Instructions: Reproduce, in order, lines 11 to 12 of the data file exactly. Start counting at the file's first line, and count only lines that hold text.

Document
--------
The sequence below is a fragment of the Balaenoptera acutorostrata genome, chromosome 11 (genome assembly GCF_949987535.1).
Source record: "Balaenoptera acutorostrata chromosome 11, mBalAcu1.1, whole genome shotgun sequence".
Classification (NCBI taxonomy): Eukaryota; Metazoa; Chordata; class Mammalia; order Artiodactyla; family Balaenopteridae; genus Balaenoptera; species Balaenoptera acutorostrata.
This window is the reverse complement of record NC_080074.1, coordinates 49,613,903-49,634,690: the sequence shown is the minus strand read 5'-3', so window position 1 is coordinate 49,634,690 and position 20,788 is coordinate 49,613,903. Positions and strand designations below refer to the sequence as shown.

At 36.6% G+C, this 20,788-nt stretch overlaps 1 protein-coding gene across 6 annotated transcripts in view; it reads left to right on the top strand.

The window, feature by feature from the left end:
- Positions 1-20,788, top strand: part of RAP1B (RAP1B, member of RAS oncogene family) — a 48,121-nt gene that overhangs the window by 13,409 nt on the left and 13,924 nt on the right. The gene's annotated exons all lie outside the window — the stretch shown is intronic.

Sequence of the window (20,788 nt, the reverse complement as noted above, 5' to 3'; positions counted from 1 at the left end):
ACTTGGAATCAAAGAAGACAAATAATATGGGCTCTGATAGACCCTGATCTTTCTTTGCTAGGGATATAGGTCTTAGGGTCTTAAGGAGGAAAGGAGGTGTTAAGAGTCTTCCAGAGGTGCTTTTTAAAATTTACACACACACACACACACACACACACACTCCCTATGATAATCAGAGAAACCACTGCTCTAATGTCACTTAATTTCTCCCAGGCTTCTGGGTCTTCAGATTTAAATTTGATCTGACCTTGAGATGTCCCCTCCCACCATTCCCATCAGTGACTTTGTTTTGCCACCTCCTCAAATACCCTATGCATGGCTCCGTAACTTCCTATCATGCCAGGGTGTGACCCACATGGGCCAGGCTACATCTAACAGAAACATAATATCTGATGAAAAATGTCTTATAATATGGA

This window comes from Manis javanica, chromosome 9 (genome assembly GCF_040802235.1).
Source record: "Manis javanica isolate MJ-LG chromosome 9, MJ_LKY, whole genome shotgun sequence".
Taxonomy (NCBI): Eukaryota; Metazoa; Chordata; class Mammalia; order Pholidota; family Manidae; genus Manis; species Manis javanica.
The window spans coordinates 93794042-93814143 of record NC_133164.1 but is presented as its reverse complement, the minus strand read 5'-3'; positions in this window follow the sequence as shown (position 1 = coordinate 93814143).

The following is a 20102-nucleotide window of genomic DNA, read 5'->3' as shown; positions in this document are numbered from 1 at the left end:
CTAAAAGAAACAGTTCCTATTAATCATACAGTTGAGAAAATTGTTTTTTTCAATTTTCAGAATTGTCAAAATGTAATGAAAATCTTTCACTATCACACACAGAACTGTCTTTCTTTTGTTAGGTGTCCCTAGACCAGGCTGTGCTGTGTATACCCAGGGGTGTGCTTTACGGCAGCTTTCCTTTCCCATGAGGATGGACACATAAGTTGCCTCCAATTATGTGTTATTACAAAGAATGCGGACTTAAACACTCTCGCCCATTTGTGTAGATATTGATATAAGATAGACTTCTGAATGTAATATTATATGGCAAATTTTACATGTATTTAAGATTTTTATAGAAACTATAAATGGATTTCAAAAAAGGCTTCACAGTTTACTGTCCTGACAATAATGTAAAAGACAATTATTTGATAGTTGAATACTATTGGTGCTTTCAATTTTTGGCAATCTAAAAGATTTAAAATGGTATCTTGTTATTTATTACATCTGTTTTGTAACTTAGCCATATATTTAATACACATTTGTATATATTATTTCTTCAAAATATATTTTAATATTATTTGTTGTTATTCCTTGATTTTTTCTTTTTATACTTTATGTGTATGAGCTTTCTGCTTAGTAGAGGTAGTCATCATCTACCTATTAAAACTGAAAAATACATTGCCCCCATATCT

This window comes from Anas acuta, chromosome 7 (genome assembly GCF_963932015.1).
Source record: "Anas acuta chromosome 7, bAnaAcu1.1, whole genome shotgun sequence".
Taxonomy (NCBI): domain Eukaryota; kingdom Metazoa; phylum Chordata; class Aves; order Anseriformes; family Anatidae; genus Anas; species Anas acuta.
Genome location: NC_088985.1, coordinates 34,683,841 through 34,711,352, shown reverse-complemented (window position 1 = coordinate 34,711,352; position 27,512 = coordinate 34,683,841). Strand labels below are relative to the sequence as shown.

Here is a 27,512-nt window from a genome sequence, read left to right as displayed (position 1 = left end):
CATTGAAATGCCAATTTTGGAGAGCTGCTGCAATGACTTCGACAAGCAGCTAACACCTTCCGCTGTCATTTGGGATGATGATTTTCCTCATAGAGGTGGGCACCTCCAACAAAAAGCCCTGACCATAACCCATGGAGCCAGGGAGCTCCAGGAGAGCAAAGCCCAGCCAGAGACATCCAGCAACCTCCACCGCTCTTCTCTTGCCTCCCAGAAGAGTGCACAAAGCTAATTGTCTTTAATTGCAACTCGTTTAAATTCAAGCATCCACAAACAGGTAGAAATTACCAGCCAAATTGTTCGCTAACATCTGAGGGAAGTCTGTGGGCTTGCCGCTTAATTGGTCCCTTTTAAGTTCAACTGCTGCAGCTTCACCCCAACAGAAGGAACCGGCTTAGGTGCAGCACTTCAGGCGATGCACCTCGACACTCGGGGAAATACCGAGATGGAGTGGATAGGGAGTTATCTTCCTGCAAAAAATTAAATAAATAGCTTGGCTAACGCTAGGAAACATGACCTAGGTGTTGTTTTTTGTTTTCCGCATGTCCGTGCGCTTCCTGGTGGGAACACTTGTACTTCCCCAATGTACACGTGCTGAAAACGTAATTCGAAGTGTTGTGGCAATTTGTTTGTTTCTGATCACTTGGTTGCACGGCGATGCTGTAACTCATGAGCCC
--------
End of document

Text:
Source record: "Manis javanica isolate MJ-LG chromosome 9, MJ_LKY, whole genome shotgun sequence".
Taxonomy (NCBI): Eukaryota; Metazoa; Chordata; class Mammalia; order Pholidota; family Manidae; genus Manis; species Manis javanica.